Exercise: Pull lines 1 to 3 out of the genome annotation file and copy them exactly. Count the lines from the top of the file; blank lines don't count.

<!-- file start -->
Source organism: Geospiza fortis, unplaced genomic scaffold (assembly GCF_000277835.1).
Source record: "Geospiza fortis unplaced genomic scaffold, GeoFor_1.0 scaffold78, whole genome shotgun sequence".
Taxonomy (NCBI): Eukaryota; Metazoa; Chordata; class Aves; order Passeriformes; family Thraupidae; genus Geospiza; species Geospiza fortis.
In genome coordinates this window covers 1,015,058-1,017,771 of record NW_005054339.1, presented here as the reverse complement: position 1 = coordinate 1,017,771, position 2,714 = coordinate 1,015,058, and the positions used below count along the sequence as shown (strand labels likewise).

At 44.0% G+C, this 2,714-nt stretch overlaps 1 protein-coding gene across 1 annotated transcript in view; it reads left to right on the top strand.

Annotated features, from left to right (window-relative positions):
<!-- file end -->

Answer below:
Source organism: Geospiza fortis, unplaced genomic scaffold (assembly GCF_000277835.1).
Source record: "Geospiza fortis unplaced genomic scaffold, GeoFor_1.0 scaffold78, whole genome shotgun sequence".
Taxonomy (NCBI): Eukaryota; Metazoa; Chordata; class Aves; order Passeriformes; family Thraupidae; genus Geospiza; species Geospiza fortis.